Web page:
Prime contracting(sub-contracting) has been used effectively for high value complex facility procurement projects for many years. It was selected as the procurement model of construction and maintenance services for the defence estates in the 1997 Strategic Defence Review , when it was decided that a more effective and efficient process was required the billion pounds a that the Ministry of Defence spends on its estates (Fryer, 2004). Benefits acquired by MoD include: Easier fault reporting; continuous improvement and innovation; consistent approach across allestates in England and Wales; greater emphasis on quality control and checking as a direct result of a reduction in bureaucracy (Fryer, 2004)
The involvement of the specialists at design stage enabled BAA to eliminate time overrun and cost overrun (Pryke, 2009). There is no production line in construction, hence the difficulty of transferring of this manufacturing-orientated approach. Nevertheless, all other construction companies have to follow the footsteps of the initiators to improve value for money, meeting time constraints, meet budget and quality and lift the industry in high esteem in terms of investment. Supply chain enhances good relationship among the participating teams through integration (Egan, 1998). Despite the impact of the reports of Egan in 1998 and Latham in 1994 there are traditional barriers to reform is proving unassailable. It is recognized that the clients, especially their internal professional advisors within their procurement groups were refusing to change their traditional, sequential procurement practices (Cain, 2003).
”The inevitable conclusion of the foregoing is that the construction industry is unlikely to be able to transform itself across the board by using SCM-type technique, unless sufficient private clients are persuaded to provide the leadership such as provide by Slough Estates in the 1990s. furthermore, Government and public sector clients need to keep their nerves and let SCM-friendly process like PFI mature into the world class delivers of projects they are capable of becoming ”(Pryke, 2009 p. 159). The previous specialized knowledge that are trapped within small specialist sub-contractors and suppliers can now become available to clients and designers in a way that is not previously possible (Bresnen, et al., 2009).
From Latham (1994) and Egan (1998) there are indications of problems facing UK construction industry. The problems are fragmentation, adversarial relationships, project uniqueness, separation of design from production and competitive tendering. The use of clusters embedded within a partnered supply chain managing approach is cited as solution to the problem (Gray, (1996). It is an improvement of eliminating waste when specialist sub-contractors are brought in during design stage as it is in supply chain management (Morledge, et al,. 2009). It is suggested that where there is a context in construction, involving routine risk minimization coupled with transaction cost emphasis, and this simply creates a situation where costs are cut to achieve competitive status; value added may also be reduced and continuous improvement is unlikely to flourish (Pryke, 2009). Risk comes to rest in the supply chain at the position where leverage is dominant on the part of transferring out project actor. Edkins et al., 2009) suggested that economic power is not relevant to supply chain members and that the power or leverage exercised is supply chain specific and related to the power of other firms within the supply chain. Construction needs structure that provides collaborative relationship and which will maintain the flexibility demanded by the business environment (Smyth and Pryke, 2008). Supply chain management provides means of managing the players comprising the project coalition without the need to return direct employment and management which has improved unsustainable in the British construction industry of the twentieth century (Latham, 1994). The function of supply chain observes that, network of actors linked by number of sophisticated relational linkages (Pryke, 2006). Communication network is more important to the industry, its firms and its clients in the supply chain than the size of the firm. The distance that information or knowledge must pass to reach the actor who would handle such material affects the quality of such material on arrival and attitude of the receiver on arrival (Pryke, 2009).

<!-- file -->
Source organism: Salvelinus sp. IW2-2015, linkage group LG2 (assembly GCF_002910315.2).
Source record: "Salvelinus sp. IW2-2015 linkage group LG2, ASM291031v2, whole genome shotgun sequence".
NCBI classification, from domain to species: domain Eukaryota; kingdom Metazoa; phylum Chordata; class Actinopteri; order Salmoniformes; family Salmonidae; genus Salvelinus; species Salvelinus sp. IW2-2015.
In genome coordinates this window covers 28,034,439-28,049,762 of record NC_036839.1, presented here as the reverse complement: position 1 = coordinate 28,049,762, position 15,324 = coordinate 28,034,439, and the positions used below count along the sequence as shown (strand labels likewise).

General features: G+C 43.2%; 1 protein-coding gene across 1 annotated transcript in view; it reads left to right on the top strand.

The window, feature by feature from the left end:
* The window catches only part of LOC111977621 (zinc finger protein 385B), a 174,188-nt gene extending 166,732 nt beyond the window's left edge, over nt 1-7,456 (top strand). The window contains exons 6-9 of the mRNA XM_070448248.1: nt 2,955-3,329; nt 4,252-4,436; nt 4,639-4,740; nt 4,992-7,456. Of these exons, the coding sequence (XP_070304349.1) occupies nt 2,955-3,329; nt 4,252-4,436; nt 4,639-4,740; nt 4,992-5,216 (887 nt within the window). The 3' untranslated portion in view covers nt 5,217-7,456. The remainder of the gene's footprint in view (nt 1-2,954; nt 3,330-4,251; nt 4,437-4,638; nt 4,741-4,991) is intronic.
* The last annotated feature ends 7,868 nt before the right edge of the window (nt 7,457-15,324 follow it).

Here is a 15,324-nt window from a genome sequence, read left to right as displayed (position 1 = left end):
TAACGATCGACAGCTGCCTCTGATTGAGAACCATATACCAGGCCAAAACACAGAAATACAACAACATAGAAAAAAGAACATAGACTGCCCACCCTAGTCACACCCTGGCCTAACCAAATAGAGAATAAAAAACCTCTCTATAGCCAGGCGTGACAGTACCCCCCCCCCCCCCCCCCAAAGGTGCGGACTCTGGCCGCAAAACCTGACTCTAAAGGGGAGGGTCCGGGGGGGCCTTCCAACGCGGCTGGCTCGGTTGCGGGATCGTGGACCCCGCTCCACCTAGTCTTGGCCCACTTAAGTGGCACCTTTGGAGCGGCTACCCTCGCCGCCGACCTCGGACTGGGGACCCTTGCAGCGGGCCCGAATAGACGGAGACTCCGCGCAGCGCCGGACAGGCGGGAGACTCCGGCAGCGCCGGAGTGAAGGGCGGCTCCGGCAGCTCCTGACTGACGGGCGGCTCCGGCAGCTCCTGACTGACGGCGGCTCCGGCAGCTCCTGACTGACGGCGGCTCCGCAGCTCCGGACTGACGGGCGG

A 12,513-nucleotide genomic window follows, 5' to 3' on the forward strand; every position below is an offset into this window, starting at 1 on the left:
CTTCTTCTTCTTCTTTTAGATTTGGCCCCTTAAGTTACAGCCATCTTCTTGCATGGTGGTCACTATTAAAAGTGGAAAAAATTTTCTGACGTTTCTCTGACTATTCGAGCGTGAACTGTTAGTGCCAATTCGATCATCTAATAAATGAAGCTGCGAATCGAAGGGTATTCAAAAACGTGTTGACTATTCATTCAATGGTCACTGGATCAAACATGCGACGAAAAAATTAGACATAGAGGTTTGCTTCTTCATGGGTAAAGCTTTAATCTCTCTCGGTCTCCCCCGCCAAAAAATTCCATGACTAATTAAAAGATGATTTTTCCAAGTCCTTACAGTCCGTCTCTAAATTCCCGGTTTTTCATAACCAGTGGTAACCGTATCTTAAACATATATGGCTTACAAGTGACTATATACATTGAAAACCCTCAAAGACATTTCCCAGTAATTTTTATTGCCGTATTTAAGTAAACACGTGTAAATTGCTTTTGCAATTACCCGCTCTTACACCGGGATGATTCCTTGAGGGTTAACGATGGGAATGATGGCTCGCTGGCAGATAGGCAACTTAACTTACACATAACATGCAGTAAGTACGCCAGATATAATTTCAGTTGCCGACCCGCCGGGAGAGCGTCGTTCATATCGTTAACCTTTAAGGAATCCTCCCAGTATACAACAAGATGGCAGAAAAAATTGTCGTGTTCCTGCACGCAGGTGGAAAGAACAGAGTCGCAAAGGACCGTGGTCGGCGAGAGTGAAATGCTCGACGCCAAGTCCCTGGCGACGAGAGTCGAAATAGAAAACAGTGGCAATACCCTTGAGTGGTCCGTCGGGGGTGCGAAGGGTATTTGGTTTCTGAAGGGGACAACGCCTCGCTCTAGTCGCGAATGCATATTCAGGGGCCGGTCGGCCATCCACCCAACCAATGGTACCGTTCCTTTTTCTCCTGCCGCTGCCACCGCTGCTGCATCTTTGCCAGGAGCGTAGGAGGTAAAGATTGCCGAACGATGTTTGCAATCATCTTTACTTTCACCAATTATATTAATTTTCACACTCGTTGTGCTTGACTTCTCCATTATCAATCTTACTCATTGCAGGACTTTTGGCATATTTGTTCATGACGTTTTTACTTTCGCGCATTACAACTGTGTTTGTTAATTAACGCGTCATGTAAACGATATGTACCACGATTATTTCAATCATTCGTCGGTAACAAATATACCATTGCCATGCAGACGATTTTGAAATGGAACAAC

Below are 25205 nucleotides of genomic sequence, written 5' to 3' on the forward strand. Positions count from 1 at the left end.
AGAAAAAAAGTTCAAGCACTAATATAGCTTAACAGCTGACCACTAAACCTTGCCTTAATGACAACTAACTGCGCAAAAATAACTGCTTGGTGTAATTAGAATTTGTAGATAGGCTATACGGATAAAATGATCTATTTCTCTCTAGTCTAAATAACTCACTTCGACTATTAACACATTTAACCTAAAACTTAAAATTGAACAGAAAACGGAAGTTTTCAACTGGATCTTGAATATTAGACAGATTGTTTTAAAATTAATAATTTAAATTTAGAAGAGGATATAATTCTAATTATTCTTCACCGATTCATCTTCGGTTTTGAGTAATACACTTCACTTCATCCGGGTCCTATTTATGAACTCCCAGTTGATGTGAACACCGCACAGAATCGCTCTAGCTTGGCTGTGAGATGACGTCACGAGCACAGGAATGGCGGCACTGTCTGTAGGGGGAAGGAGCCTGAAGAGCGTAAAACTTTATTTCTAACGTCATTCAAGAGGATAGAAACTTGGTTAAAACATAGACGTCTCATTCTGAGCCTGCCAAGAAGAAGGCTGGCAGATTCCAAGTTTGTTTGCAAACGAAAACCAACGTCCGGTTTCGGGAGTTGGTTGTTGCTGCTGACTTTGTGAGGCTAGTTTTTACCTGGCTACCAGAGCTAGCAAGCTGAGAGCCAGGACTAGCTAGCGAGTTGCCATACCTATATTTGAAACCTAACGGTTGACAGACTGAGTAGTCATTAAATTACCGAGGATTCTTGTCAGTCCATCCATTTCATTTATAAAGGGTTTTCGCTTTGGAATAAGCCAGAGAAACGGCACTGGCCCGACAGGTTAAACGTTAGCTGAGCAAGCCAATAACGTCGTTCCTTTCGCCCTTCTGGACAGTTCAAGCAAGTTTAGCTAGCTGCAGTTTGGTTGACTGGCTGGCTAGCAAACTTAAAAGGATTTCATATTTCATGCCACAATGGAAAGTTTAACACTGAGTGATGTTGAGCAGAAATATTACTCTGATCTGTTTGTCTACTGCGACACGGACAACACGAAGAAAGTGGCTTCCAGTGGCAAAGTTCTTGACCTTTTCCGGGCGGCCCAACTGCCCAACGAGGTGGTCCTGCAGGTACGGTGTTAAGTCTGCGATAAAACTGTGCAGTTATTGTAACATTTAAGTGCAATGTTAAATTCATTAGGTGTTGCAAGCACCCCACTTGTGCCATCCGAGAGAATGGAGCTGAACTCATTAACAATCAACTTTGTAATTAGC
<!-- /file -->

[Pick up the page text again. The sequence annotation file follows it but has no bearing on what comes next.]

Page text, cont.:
More education and motivation is required to maintain partnering, framework agreement and supply chain in the construction industry. As suggested by the government sponsored committees (Egan,1998 and Latham, 1994) reports, this is only possible way standardization. All construction team should participate in the development of partnering strategy for the project for effective result (Davy, et al., 1995). All stakeholders of a construction project should be committed to partnering. Every stakeholder’s interest should be considered in creating mutual goals,